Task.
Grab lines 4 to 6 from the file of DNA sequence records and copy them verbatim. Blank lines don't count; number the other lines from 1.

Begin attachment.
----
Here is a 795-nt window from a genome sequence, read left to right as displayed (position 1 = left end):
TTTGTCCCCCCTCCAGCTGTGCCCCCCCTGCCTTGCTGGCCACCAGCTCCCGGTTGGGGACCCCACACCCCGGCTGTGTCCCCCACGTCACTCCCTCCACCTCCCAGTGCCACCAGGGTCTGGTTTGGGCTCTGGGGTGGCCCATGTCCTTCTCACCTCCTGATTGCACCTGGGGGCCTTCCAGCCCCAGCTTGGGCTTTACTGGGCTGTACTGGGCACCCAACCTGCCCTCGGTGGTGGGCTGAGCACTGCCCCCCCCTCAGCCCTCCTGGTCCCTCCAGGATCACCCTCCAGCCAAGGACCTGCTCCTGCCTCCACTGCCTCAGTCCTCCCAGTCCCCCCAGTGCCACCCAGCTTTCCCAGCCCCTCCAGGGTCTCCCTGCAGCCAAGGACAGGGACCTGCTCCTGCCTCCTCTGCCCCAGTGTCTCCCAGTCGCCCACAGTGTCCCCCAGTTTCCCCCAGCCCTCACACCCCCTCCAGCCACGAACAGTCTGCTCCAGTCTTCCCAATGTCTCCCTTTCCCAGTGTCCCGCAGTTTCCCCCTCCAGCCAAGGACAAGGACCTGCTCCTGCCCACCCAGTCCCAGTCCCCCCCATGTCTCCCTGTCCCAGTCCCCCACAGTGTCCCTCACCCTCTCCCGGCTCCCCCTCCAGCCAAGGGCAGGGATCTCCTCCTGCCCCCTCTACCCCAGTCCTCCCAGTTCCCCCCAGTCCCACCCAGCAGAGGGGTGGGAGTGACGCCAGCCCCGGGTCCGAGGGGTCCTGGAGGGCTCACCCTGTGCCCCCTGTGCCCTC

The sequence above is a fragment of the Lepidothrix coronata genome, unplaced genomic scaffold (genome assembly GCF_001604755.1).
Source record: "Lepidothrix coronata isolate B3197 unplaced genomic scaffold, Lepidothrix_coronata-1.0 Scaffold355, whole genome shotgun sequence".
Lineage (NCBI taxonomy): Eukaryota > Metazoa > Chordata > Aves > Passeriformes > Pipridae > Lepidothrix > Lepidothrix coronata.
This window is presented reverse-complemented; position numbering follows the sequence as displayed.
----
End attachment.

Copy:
Source record: "Lepidothrix coronata isolate B3197 unplaced genomic scaffold, Lepidothrix_coronata-1.0 Scaffold355, whole genome shotgun sequence".
Lineage (NCBI taxonomy): Eukaryota > Metazoa > Chordata > Aves > Passeriformes > Pipridae > Lepidothrix > Lepidothrix coronata.
This window is presented reverse-complemented; position numbering follows the sequence as displayed.